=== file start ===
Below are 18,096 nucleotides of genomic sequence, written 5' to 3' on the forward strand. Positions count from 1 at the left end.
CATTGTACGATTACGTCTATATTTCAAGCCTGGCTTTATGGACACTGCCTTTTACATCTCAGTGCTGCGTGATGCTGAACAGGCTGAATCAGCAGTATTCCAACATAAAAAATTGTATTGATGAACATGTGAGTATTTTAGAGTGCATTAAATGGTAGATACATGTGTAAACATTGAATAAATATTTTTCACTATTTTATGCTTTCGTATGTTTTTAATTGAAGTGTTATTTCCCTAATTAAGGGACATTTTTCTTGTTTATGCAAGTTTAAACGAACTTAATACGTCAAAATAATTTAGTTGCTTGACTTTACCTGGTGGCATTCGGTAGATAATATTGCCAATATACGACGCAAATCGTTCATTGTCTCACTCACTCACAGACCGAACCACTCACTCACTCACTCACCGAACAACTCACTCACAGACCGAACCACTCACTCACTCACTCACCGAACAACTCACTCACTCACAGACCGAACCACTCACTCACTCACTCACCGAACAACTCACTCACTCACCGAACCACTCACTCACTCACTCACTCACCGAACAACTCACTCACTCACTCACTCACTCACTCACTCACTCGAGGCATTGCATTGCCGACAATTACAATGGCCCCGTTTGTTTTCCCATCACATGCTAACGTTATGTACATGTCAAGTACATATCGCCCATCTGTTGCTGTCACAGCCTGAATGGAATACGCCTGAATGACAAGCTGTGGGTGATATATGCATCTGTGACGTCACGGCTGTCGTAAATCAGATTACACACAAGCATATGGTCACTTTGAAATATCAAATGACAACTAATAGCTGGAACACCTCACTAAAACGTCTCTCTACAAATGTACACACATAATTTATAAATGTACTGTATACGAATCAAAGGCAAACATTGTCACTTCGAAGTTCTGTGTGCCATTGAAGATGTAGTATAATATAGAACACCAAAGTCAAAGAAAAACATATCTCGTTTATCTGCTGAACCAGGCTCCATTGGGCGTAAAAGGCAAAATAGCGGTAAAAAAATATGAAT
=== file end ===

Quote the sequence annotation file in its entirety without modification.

Below are 18,096 nucleotides of genomic sequence, written 5' to 3' on the forward strand. Positions count from 1 at the left end.
CATTGTACGATTACGTCTATATTTCAAGCCTGGCTTTATGGACACTGCCTTTTACATCTCAGTGCTGCGTGATGCTGAACAGGCTGAATCAGCAGTATTCCAACATAAAAAATTGTATTGATGAACATGTGAGTATTTTAGAGTGCATTAAATGGTAGATACATGTGTAAACATTGAATAAATATTTTTCACTATTTTATGCTTTCGTATGTTTTTAATTGAAGTGTTATTTCCCTAATTAAGGGACATTTTTCTTGTTTATGCAAGTTTAAACGAACTTAATACGTCAAAATAATTTAGTTGCTTGACTTTACCTGGTGGCATTCGGTAGATAATATTGCCAATATACGACGCAAATCGTTCATTGTCTCACTCACTCACAGACCGAACCACTCACTCACTCACTCACCGAACAACTCACTCACAGACCGAACCACTCACTCACTCACTCACCGAACAACTCACTCACTCACAGACCGAACCACTCACTCACTCACTCACCGAACAACTCACTCACTCACCGAACCACTCACTCACTCACTCACTCACCGAACAACTCACTCACTCACTCACTCACTCACTCACTCACTCGAGGCATTGCATTGCCGACAATTACAATGGCCCCGTTTGTTTTCCCATCACATGCTAACGTTATGTACATGTCAAGTACATATCGCCCATCTGTTGCTGTCACAGCCTGAATGGAATACGCCTGAATGACAAGCTGTGGGTGATATATGCATCTGTGACGTCACGGCTGTCGTAAATCAGATTACACACAAGCATATGGTCACTTTGAAATATCAAATGACAACTAATAGCTGGAACACCTCACTAAAACGTCTCTCTACAAATGTACACACATAATTTATAAATGTACTGTATACGAATCAAAGGCAAACATTGTCACTTCGAAGTTCTGTGTGCCATTGAAGATGTAGTATAATATAGAACACCAAAGTCAAAGAAAAACATATCTCGTTTATCTGCTGAACCAGGCTCCATTGGGCGTAAAAGGCAAAATAGCGGTAAAAAAATATGAAT